Working with folks in the life sciences industry, from Day One it was a given that state government could be productively involved and could be a useful partner. In the IT industry we’ve had to start with the very basics, which is, [finding out] is there a sense in which government could be a useful partner in promoting and supporting the industry. But we have started a real dialogue, and it has proceeded quickly. Folks in the IT industry have said, “Well, okay, why don’t you tell us some more about the kinds of things where you say you have a constructive role as a supporting partner in the life sciences.” We said, for example, that we are advocating that the educational system in Massachusetts support young people with the talents, skills, and knowledge that are going to support the life sciences industry. For example, we’re making a big push on the importance of STEM [science, technology, engineering, and math] education. And the IT people said, “Well, we would want that too.” And similarly, when we said we are going to do something to make sure that the young people who go to college here are aware of all the great companies and job opportunities here, so they’ll at least give a hard look at staying here and not go back to other states or countries. And the IT industry said, “We’d like that too.”
So it turns out, over the last couple of years, as we have been having conversations with different folks in the life sciences, clean energy, IT, financial services, manufacturing, and trying to understand what they want from state government, there is a common thread, and I think it can be described as an innovation agenda.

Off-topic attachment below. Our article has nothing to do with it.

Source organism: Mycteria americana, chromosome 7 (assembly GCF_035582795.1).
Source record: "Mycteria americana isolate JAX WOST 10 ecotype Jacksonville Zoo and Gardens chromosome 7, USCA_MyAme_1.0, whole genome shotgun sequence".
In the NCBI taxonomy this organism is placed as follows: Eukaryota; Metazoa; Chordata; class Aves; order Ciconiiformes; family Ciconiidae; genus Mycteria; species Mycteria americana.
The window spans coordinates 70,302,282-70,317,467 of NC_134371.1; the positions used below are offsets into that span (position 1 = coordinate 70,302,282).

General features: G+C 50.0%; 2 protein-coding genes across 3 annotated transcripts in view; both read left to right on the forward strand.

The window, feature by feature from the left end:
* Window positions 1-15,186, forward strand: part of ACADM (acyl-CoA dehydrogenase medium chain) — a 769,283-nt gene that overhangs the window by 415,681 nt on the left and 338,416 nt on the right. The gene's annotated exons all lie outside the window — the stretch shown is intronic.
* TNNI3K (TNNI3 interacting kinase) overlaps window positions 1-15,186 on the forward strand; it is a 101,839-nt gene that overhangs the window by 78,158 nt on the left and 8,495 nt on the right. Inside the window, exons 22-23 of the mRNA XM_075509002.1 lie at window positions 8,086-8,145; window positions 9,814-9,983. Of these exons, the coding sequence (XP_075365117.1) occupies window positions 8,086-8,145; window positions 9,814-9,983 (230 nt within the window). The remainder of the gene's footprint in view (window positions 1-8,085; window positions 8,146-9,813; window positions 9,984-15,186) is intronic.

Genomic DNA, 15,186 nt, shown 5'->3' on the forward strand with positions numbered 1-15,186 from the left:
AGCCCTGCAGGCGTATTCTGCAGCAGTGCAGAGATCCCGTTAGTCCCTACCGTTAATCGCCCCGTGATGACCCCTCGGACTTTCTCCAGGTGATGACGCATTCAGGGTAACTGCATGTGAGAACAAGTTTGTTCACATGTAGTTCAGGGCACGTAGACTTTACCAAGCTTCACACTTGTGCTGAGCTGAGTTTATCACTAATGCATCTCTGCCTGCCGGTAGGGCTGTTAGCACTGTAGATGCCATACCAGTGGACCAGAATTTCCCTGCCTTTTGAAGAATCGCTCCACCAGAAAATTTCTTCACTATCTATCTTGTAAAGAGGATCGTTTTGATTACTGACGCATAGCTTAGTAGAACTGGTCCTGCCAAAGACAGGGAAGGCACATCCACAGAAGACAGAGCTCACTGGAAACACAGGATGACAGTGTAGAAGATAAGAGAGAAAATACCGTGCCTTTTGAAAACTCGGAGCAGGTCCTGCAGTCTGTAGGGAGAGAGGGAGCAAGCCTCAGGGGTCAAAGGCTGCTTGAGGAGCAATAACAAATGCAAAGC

If you look at how manufacturing has evolved in Massachusetts over the last 20 years, the low-cost, low-value manufacturing is gone. What kind of manufacturing is still here? It’s making very sophisticated products like robots and Patriot missiles and implantable medical devices and radar systems. So the education required tobe a production factory worker in Massachusetts today is totally different from what it was 20 years ago. So actually having an educational system that teaches young people about math and science and computers is as important as having a manufacturing workforce. We also heard time and time again from business that the basic research being done here at our universities is terribly important. There are lots of great ideas coming up, so how do we support them? It’s a common goal of state government and business to make sure that our universities and private center of research continue to do a lot of work and that we get as much federal funding as we can for them, and make sure that K-12 education works well for all those folks. There are probably very few of those things where we are going to be able to single-handedly change the way things are. So part of the conversation with the business and academic community is, let’s talk about and understand the most significant opportunities and challenges to tackle, and how to tackle them together. There are some things we can do better than other folks, and some things that business can do better than we can.
Coming tomorrow in Part Two: Bialecki speaks about the state’s role in technology transfer, how it can help the IT sector as well as the life sciences and clean energy sectors, why the Patrick Administration hasn’t gotten behind proposed reforms in employment law to restrict non-compete agreements, and why it’s taking so long for the state to issue new consumer data protection regulations.